McClelland noted that the government shouldn’t interfere in media ethics, but that the “community, and for instance, the various press councils and -electronic media organisations” could possible “progress that sort of debate.”
McClelland’s comments are in light of the phone hacking scandal currently embroiling UK media outlets owned by the Australian Rupert Murdoch. The Australian Associated Press news agency (AAP) reported July 15 that McClelland is “flatly” against setting up a media ethics law, while Australian prime minister Julia Gillard “said she would be open to an inquiry.”
Bob Brown, a representative from Australian political party The Greens, has said there should be an “investigation into media practices and ownership by urging that the right to privacy be enshrined in law.” But, Australian politician Tony Abbott, who is “Leader of the Opposition,” rejected the need for a media ethics law, according to AAP.
According to Big Pond News, “News Corp’s Australian arm, News Ltd, controls 70 per cent of the nation’s news readership.” News Limited’s website lists some of its Australian properties as the Australian, the Herald Sun, and the Australian Telegraph.
News Limited’s CEO John Hartigan claims that News Limited reporters haven’t violated journalism ethics. According to the AAP, Hartigan added “I’m hugely confident that there’s no improper or unethical behaviour in our newsrooms.”
“You’ve got a statutory authority that looks at broadcast media, and I would argue that the behaviours of the press which operate under the Press Council, which is funded by ourselves, are no different to the behaviours of those that operate under a statutory organisation (the Australian Communications and Media Authority),” Hartigan is quoted as saying.
Comparing British and Australian media outlets, Hartigan reportedly stated the UK papers are “very aggressive.”
“They’re very sensational, they deal with people’s lives, private lives and some of the behaviours that have come out are obviously being driven by the need to get in front of each other. I would argue very strenuously that we don’t have those behaviours in Australia.”
Meanwhile in a July 20 report by the Guardian, Julia Gillard commented that News Corp’s properties in Australia must respond to “some questions here in our country, some questions about News Limited here.”
“Obviously News Ltd has got a responsibility to answer those questions when they’re asked,” Gillard commented.
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In response, News Limited’s John Hartigan called her comments “unjustified and regrettable,” News Limited-owned the Australian reported.
Hartigan stated “The Prime MInister’s comments seek to draw a link between News Corporation operations in the UK and those here in Australia….There is absolutely no connection between events in the UK and our business in Australia. There is no evidence that similar behaviour has occurred at News in Australia.”
Hartigan described News Limited’s reaction to the phone hacking scandal as “appalled” and “concerned.”
Meanwhile, Fairfax Media’s CEO, Greg Hywood has backed Fairfax Media’s The Age’s November 2010 story on “privacy concerns raised by details kept on a Labor Party database,” according to the Sydney Morning Herald.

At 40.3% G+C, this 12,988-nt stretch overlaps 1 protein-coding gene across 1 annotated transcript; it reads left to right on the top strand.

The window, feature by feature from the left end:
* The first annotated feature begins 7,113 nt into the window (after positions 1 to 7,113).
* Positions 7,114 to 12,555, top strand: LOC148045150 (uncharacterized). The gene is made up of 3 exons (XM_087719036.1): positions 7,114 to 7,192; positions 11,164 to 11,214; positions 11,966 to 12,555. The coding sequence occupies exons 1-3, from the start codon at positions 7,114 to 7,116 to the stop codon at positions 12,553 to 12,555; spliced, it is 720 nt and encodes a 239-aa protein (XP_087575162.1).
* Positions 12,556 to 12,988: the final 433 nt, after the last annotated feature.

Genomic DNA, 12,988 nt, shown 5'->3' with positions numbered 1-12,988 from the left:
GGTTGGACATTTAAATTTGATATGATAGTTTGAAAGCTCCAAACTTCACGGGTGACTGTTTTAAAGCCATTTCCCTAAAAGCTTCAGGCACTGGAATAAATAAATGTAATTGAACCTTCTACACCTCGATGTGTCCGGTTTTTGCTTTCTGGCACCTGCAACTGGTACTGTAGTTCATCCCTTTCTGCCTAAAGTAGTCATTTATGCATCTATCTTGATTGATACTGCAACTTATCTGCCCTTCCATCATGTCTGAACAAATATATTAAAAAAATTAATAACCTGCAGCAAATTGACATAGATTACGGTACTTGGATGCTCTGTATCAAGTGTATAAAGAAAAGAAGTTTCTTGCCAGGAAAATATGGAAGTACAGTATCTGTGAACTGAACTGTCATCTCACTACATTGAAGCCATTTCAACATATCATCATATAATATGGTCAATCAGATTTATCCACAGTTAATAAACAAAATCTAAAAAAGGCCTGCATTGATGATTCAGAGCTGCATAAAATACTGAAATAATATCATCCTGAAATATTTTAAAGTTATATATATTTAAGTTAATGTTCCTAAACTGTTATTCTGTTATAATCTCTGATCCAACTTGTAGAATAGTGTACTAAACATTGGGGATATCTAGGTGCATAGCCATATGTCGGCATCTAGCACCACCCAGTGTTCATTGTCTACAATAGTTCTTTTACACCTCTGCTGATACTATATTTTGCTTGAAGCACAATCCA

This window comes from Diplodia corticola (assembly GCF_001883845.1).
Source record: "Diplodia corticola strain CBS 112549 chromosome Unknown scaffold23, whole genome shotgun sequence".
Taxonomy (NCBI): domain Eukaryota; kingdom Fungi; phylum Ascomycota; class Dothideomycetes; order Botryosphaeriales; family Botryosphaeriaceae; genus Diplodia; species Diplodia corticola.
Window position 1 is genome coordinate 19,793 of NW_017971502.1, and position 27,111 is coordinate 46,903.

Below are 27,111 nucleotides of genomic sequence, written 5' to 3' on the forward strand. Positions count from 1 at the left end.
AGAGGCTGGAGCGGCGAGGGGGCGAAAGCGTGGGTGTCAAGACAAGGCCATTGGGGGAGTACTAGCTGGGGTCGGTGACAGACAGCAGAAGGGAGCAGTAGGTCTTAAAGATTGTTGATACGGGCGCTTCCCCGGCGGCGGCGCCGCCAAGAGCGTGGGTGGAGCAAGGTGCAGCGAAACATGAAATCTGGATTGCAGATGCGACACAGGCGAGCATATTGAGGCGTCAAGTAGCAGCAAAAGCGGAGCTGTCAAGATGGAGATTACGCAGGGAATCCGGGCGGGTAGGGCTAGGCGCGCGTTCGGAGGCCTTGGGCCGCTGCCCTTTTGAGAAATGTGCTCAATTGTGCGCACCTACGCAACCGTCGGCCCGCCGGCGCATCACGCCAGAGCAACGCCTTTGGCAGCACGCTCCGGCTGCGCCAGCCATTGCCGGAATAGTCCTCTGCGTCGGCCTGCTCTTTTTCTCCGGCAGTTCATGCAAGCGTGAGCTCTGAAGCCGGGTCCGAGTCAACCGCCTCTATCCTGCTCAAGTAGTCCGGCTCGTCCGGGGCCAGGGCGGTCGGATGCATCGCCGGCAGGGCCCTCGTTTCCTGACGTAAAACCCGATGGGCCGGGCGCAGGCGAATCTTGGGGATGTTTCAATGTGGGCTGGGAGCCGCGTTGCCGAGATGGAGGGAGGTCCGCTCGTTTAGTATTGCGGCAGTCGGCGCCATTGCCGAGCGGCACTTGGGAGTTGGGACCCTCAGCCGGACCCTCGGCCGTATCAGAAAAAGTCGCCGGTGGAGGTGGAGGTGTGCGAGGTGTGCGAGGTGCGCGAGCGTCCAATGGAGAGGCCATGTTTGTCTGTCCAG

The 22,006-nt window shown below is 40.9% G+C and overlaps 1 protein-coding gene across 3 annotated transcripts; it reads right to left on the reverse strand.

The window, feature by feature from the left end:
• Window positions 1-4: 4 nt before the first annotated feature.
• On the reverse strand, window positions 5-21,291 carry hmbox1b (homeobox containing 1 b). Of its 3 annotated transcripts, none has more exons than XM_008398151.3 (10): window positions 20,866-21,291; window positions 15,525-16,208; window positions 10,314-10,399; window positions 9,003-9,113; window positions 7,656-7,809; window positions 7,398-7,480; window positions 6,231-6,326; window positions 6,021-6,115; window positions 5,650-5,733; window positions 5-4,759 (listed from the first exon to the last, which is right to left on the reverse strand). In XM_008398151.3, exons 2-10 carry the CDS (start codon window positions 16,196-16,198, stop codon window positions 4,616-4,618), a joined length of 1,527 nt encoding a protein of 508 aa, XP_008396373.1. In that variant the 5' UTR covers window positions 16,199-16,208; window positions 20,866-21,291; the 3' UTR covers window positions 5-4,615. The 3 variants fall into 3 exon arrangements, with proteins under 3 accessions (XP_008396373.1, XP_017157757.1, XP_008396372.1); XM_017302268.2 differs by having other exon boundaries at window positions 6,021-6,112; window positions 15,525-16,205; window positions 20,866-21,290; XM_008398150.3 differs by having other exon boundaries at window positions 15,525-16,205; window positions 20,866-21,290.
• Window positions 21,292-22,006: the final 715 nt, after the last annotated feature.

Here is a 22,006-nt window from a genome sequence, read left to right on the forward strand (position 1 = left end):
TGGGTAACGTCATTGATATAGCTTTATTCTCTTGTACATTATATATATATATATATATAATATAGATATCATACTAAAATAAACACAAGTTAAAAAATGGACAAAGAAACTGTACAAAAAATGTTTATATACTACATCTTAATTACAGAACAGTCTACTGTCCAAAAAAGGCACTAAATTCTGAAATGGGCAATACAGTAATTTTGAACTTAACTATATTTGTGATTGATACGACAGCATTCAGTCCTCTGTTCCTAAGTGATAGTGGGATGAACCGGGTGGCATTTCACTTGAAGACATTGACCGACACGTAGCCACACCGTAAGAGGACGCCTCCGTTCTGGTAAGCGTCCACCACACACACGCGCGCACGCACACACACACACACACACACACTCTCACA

That story’s reporting tactics have been compared to the phone hacking scandal, according to the Herald. The criticism of the Age’s story was in a story by Age-competitor and News Limited-owned the Australian’s July 15 story ‘Age accused of hacking hypocrisy.”
That story reported that the Australian Federal Police “is considering whether to launch a formal investigation into the Age’s conduct.” According to the Australian, the newspaper obtained the database by “using an unauthorised password provided by an undisclosed source.”
iMediaEthics wrote to the Australian Federal Police regarding this investigation. An AFP spokesperson told StinkyJournalism via e-mail that the AFP “has received a referral” regarding the story and that the “referral is currently being evaluated.” The spokesperson stated that the AFP can’t add “further comment” while the case is being “Evaluated.”
But, The Age’s editor Paul Ramadge, is quoted by the Australian as saying “this story came through entirely appropriate journalistic methods” and explained the newspaper got the database information from “a whistleblower.”
Ramadge also backed the story in a Sydney Morning Herald report. Ramadge is quoted as saying: ”This was a story with significant public interest – a powerful, highly influential organisation collecting private information on voters without their knowledge and giving campaign workers access to it.”
Likewise, Fairfax Media’s Hywood claimed that “ethics and quality journalism are the core” of his media company. He is quoted as saying:
“To claim a moral equivalence between this entirely legitimate journalistic activity and the illegal hacking of telephones systemically practised by News International’s News of the World is entirely spurious. Those who claim otherwise don’t understand the ethical framework of journalism or are pursuing other agendas.”
iMediaEthics has written to the Age and the Australian for further comment and will update with any response.